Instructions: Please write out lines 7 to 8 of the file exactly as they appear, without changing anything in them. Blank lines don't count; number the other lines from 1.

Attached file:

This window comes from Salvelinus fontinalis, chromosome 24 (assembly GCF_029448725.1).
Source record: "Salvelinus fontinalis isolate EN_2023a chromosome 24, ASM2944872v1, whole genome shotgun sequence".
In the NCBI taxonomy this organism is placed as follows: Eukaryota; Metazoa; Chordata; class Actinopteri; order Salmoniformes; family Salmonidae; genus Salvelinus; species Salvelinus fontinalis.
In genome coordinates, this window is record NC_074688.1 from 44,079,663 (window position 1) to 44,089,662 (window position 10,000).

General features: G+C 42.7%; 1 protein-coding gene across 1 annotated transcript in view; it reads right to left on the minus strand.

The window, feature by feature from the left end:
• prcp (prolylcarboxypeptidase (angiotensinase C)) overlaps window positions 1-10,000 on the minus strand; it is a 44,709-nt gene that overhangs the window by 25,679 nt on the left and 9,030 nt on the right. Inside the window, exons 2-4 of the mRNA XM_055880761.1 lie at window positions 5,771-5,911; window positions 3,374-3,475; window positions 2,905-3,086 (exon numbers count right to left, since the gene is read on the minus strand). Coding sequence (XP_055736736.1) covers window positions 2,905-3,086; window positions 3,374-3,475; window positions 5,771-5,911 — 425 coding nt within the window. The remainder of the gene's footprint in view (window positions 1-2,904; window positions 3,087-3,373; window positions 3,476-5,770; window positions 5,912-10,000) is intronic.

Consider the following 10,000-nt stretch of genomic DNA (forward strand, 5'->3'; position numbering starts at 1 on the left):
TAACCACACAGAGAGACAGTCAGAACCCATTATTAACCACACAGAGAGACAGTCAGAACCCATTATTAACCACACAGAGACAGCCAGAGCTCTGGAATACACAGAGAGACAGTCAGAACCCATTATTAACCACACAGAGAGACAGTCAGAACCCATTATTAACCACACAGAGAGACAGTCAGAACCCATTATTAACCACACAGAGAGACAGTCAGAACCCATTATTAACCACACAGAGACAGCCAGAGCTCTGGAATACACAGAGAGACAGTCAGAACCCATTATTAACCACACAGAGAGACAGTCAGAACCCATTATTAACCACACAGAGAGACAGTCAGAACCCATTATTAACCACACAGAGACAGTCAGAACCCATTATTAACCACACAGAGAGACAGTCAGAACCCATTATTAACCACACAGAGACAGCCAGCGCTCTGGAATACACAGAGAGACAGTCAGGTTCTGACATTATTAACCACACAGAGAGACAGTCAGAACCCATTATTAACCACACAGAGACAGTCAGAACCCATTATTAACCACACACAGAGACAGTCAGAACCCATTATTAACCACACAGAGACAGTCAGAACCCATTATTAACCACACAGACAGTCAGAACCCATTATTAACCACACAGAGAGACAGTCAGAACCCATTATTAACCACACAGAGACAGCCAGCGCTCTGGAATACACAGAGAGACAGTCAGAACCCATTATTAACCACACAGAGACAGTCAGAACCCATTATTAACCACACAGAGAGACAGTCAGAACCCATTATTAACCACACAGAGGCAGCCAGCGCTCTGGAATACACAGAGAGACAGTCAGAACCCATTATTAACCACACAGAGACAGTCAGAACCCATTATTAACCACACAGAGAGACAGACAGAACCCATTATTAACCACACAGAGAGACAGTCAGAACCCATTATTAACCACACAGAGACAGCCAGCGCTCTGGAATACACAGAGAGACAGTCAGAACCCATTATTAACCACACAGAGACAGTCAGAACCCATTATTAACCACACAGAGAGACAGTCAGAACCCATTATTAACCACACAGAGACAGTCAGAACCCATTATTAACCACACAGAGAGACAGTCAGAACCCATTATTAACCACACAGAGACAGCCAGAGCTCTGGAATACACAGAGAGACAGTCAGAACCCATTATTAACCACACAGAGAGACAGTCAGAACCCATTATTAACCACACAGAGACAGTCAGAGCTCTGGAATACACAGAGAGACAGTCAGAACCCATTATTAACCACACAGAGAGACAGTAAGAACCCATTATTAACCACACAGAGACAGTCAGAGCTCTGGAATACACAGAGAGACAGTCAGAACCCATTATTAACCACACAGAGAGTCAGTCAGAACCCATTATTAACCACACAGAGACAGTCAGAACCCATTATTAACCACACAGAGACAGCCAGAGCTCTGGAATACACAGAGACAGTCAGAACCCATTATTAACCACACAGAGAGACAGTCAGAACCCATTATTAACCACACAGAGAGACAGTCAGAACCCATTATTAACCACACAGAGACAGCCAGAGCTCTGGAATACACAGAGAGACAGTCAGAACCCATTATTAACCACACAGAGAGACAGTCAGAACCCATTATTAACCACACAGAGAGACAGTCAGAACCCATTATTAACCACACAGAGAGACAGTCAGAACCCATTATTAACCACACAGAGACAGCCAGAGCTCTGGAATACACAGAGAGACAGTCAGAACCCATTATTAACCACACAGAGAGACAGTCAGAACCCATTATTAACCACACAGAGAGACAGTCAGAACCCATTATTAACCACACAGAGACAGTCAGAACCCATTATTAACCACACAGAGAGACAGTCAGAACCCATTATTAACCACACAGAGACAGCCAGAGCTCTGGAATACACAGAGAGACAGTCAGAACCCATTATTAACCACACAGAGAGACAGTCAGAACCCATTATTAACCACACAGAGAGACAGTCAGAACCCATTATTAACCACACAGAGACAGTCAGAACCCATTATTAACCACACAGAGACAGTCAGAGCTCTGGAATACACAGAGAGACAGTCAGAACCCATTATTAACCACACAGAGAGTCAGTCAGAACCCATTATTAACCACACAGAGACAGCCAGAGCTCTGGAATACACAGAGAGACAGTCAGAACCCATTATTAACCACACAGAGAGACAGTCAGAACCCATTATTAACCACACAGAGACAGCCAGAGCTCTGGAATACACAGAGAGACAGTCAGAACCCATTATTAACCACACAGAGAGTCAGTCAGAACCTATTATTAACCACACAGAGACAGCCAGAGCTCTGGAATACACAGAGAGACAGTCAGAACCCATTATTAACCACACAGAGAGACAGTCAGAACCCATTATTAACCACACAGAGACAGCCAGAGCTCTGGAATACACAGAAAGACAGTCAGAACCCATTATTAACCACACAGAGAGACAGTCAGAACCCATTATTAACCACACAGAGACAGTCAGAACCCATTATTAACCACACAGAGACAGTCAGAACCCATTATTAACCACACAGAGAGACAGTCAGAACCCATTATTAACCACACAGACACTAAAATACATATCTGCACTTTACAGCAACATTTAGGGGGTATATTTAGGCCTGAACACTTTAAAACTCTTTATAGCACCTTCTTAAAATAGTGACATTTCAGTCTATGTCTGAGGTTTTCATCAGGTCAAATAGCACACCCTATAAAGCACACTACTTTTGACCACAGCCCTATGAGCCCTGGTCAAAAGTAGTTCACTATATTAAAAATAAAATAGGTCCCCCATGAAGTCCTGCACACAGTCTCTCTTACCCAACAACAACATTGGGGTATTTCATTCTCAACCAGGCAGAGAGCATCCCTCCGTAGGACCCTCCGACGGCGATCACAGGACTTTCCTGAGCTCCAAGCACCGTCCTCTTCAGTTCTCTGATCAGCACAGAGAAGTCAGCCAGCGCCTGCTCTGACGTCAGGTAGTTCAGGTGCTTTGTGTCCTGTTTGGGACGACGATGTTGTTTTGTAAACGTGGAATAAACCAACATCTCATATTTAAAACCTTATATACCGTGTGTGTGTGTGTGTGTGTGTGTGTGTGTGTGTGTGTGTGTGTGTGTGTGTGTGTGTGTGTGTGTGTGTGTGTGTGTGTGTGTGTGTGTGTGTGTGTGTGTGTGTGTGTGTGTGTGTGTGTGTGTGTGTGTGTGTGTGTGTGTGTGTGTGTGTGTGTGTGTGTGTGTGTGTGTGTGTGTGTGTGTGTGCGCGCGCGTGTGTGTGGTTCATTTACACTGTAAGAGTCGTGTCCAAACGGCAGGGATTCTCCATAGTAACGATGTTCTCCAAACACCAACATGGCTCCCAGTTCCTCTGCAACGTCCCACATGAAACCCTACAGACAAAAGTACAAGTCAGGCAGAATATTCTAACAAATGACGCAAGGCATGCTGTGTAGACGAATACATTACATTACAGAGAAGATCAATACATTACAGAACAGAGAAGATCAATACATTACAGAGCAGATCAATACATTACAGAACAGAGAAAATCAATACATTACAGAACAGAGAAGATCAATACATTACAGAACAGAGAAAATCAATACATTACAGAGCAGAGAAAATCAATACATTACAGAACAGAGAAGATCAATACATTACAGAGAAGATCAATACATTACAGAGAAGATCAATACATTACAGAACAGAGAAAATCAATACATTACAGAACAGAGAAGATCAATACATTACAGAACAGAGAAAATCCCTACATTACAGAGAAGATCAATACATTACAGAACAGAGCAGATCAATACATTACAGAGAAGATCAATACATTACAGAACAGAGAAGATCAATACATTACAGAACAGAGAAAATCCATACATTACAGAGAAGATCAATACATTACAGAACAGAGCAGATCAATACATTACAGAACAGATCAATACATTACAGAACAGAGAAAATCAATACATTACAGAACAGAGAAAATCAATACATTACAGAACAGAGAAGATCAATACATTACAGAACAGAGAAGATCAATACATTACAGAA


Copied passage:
• prcp (prolylcarboxypeptidase (angiotensinase C)) overlaps window positions 1-10,000 on the minus strand; it is a 44,709-nt gene that overhangs the window by 25,679 nt on the left and 9,030 nt on the right. Inside the window, exons 2-4 of the mRNA XM_055880761.1 lie at window positions 5,771-5,911; window positions 3,374-3,475; window positions 2,905-3,086 (exon numbers count right to left, since the gene is read on the minus strand). Coding sequence (XP_055736736.1) covers window positions 2,905-3,086; window positions 3,374-3,475; window positions 5,771-5,911 — 425 coding nt within the window. The remainder of the gene's footprint in view (window positions 1-2,904; window positions 3,087-3,373; window positions 3,476-5,770; window positions 5,912-10,000) is intronic.

Consider the following 10,000-nt stretch of genomic DNA (forward strand, 5'->3'; position numbering starts at 1 on the left):